May’s plan or a gen­eral elec­tion

Theresa May must now put her Brexit plan to Par­lia­ment and, if it falls, call a gen­eral elec­tion, writes Brian Wil­son

The Scotsman - - Scottish Perspective -

It’s time for Theresa May to bring the Brexit ne­go­ti­a­tions to a head, to find out if her plan can win the sup­port of Par­lia­ment and, if not, hold a Gen­eral Elec­tion and al­low her suc­ces­sor to pick up the pieces.

Hav­ing given Mrs May the ben­e­fit of many doubts as she strug­gled to ful­fil the ref­er­en­dum man­date, I can­not see any case for fur­ther pre­var­i­ca­tion. There was al­ways go­ing to come a point where it is nec­es­sary to say: “This is it. Like it or lump it.”

If she loses in Par­lia­ment or even in the Cabi­net, the al­ter­na­tive can­not be to blun­der on into “no deal” with all its dire im­pli­ca­tions. If that op­tion is sniffed at by the Brexit zealots, they will jump at it be­cause they are so con­temp­tu­ous of con­se­quences.

By of­fer­ing the straight choice of ac­cept­ing her pack­age or go­ing to the coun­try, Mrs May would give her­self the best chance of se­cur­ing a ma­jor­ity while of­fer­ing an in­dis­putably demo­cratic al­ter­na­tive. If there is to be a sec­ond ref­er­en­dum, then it should be at the be­hest of a freshly elected govern­ment.

Would it come to that? I doubt it. The prospect of a Gen­eral Elec­tion would con­cen­trate minds won­der­fully be­cause of the sheer un­pre­dictabil­ity of the out­come. In par­tic­u­lar, Mrs May’s ghastly co­horts in the Demo­cratic Union­ist Party would have some se­ri­ous think­ing to do, if that is not a con­tra­dic­tion in terms.

Some­times straws do break camels’ backs. Step for­ward Do­minic Raab, the man lead­ing ne­go­ti­a­tions for Bri­tish with­drawal, who has just dis­cov­ered how im­por­tant the Dover-calais ferry link is to the Bri­tish econ­omy in­clud­ing mi­nor mat­ters like se­cu­rity of food sup­ply. This beg­gars be­lief.

Mr Raab in­ti­mated that he “hadn’t quite un­der­stood the full ex­tent” of re­liance on the Dover-calais cross­ing “if you look at

how we trade in goods”. He at­trib­uted the same de­gree of ig­no­rance to “the aver­age con­sumer (who) might not be aware of the full ex­tent to which the choice of goods we have in the stores is de­pen­dent on one or two very spe­cific trade routes”.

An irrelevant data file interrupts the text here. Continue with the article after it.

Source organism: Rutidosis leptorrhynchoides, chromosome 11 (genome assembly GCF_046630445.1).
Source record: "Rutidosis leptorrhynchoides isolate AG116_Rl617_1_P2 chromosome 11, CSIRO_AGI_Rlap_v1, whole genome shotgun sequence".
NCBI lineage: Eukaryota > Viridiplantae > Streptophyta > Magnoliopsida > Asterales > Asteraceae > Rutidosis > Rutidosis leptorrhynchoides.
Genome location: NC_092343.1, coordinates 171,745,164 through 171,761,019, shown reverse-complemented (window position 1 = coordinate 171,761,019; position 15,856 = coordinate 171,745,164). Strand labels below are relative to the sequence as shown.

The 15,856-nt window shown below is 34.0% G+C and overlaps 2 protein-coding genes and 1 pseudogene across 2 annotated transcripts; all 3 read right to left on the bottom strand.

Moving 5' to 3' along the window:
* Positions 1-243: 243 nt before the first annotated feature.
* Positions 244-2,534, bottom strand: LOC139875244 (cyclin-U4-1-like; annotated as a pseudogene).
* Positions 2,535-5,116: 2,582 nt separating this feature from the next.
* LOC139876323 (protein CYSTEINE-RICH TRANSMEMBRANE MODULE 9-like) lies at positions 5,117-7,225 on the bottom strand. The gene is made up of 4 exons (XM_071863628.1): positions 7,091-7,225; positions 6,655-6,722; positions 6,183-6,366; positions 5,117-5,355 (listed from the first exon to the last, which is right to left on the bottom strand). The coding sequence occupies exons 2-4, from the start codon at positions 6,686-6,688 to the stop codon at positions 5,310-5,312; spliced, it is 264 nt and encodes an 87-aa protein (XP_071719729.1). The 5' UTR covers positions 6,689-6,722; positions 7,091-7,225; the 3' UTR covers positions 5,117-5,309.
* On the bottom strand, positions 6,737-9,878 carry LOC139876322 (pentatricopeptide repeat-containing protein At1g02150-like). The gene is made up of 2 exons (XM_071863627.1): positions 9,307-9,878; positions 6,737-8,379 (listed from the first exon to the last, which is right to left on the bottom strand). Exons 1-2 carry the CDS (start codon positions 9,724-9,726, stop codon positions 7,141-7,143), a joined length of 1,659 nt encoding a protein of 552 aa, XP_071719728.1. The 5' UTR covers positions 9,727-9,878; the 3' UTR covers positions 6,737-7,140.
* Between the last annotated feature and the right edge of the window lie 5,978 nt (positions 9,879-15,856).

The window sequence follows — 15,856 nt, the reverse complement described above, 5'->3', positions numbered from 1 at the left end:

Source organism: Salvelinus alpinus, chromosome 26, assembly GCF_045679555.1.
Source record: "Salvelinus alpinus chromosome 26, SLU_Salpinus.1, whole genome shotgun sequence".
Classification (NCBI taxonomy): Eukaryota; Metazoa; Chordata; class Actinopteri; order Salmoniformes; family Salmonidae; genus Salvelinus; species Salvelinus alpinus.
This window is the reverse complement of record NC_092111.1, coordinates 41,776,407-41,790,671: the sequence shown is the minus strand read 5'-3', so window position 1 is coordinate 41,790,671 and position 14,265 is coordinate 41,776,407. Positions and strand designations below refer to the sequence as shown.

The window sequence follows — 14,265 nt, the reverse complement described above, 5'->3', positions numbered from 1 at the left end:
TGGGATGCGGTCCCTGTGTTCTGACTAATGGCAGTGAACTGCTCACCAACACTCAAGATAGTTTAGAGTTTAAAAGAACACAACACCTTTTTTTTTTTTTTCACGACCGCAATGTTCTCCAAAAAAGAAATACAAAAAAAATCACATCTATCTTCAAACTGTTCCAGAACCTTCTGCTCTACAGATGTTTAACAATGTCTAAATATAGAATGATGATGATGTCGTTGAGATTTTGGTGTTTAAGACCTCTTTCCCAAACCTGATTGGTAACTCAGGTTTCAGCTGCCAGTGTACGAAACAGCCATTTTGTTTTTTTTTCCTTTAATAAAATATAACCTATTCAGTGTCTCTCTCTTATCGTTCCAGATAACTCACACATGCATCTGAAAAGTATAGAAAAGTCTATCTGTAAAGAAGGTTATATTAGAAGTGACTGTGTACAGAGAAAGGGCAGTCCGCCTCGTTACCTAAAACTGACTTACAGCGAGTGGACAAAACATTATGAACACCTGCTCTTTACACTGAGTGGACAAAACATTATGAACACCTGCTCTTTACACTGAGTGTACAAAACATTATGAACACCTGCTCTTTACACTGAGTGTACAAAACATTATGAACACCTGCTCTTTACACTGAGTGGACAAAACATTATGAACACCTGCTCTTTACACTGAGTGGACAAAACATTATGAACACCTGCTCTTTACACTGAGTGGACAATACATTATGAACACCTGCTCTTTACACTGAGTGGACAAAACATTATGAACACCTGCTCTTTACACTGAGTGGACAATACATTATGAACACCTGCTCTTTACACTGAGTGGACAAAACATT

Hav­ing been struck by this pro­found rev­e­la­tion, Mr Raab now favoured “a spe­cific and very prox­i­mate re­la­tion­ship with the EU to en­sure fric­tion­less trade at the bor­der”. It did not seem to oc­cur that he and his as­so­ci­ates could have saved us all a lot of trou­ble by not cam­paign­ing to cre­ate borders in the first place.

While Mr Raab was mak­ing a fool of him­self, Mrs May was fac­ing a fresh snarl from Ar­lene Fos­ter, her soul­mate of con­ve­nience in Belfast. Like other prom­i­nent sup­port­ers of Brexit, the DUP has proved in­ca­pable of fac­ing up to the con­se­quences

of its own fun­da­men­tal­ism while at­tack­ing those who must deal with in­con­ve­nient re­al­i­ties.

Hav­ing dis­sected an ar­cane let­ter about back­stops to back­stops, Mrs Fos­ter con­cluded that Theresa May is “wed­ded to the idea of a bor­der down the Ir­ish Sea”. This seems most im­prob­a­ble but in the mind­set of DUP ab­so­lutism any at­tempt at po­lit­i­cal cre­ativ­ity is merely proof pos­i­tive of im­pend­ing be­trayal. The hour has come for Mrs May to con­front that men­tal­ity or else re­main its pris­oner.

The wider les­son is that it is im­pos­si­ble to ap­pease the as­sorted forces who led us into a cul-de-sac un­der the pre­tence that dis­en­tan­gling four decades of in­te­gra­tion with Europe would be straight­for­ward. One who started out with that ar­ro­gant swag­ger was David Davis though, be­fore flee­ing

back to his op­po­si­tion­ist com­fort zone, he learned that Brexit com­plex­i­ties “made the Nasa moon­shot look quite sim­ple”.

In con­trast, this col­umn seeks to main­tain its in­tel­lec­tual con­sis­tency. It is seven months since I sug­gested a Gen­eral Elec­tion to es­tab­lish a fresh man­date, one way or an­other, over Brexit. Ev­ery­thing that has hap­pened since then points in the same di­rec­tion, far more ob­vi­ously than for just a sec­ond ref­er­en­dum with its demo­cratic down­sides.

It may not even re­quire an elec­tion to se­cure an or­derly out­come. The un­am­bigu­ous threat of one could well do the job for Theresa May – but if that failed, why would she want to con­tinue?

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